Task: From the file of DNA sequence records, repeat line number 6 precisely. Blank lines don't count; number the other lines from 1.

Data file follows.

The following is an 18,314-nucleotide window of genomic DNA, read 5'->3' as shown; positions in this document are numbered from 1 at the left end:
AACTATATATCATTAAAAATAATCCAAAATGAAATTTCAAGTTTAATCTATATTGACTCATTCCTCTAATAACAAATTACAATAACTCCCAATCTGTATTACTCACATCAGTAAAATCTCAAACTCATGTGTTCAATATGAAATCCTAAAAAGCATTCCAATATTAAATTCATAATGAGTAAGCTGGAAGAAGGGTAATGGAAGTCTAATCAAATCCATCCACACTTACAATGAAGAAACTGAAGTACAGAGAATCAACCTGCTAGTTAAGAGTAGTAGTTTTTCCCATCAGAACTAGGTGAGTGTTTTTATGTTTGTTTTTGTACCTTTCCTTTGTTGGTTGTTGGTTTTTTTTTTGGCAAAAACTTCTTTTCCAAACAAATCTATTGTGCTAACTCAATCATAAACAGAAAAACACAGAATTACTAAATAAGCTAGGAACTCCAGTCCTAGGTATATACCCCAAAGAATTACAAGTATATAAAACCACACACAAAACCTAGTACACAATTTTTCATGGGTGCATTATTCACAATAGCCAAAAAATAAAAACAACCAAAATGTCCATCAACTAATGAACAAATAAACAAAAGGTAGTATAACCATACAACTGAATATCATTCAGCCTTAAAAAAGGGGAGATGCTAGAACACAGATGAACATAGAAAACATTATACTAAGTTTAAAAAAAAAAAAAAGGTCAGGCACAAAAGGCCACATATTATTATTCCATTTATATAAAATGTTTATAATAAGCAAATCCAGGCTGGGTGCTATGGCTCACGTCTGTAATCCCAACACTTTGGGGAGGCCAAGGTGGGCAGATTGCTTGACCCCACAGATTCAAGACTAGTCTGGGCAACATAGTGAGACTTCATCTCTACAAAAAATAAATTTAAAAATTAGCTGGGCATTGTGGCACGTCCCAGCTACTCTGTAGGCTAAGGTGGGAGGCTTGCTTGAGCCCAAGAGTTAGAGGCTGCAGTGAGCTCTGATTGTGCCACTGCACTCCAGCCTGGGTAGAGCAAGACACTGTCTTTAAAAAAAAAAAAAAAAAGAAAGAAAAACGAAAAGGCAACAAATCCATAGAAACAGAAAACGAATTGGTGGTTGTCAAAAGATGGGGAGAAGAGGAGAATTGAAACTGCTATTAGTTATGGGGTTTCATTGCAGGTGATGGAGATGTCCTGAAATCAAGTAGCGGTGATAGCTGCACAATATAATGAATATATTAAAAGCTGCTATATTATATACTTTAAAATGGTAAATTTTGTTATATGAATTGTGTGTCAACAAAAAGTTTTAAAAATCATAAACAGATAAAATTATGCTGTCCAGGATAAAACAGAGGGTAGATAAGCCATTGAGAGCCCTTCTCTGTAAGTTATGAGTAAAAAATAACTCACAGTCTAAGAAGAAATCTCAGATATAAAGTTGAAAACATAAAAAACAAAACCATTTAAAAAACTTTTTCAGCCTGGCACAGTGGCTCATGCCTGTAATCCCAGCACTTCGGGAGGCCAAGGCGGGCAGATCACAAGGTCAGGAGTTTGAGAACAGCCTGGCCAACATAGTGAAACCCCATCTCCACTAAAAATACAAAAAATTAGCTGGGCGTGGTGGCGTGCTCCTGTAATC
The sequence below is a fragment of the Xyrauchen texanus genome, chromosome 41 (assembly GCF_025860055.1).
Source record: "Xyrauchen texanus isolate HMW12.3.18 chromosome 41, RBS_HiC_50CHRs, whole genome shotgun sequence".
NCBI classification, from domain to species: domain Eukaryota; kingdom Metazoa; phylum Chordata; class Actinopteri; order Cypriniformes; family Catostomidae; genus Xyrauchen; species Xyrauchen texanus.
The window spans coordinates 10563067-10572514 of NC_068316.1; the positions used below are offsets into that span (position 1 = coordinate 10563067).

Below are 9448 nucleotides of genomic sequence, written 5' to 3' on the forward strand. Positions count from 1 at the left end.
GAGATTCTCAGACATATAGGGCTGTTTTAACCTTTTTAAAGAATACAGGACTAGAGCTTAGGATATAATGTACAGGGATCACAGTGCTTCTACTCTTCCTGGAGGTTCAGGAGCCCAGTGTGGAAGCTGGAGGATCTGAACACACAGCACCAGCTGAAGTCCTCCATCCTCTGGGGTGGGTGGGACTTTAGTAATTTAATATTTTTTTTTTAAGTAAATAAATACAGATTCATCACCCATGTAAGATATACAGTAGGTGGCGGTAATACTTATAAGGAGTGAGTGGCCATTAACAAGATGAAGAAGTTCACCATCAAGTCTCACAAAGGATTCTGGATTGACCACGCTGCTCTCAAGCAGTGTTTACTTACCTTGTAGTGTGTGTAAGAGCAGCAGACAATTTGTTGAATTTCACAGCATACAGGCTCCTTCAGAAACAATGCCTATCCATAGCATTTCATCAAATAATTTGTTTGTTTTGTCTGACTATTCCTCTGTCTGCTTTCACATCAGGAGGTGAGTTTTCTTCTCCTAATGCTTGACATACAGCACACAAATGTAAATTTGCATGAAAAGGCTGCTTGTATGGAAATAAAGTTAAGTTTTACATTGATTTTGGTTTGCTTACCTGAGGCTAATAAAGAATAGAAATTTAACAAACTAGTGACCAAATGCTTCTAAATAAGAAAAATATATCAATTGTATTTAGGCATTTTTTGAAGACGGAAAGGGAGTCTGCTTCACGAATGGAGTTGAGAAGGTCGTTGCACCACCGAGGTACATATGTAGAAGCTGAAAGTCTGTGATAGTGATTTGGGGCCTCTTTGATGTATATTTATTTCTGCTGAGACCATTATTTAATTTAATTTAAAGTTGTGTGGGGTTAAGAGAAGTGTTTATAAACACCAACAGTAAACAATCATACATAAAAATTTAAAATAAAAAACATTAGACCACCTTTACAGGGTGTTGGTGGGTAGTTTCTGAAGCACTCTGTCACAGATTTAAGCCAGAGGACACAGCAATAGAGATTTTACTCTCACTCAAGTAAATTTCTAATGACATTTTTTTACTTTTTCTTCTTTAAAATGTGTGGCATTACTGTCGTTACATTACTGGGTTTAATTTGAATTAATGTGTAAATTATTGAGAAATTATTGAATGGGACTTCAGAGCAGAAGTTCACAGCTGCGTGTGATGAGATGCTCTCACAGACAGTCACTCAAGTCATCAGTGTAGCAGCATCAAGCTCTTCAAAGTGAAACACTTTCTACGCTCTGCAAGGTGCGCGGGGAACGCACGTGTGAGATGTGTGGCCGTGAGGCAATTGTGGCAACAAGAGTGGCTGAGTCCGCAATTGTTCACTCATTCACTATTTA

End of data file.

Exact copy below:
The window spans coordinates 10563067-10572514 of NC_068316.1; the positions used below are offsets into that span (position 1 = coordinate 10563067).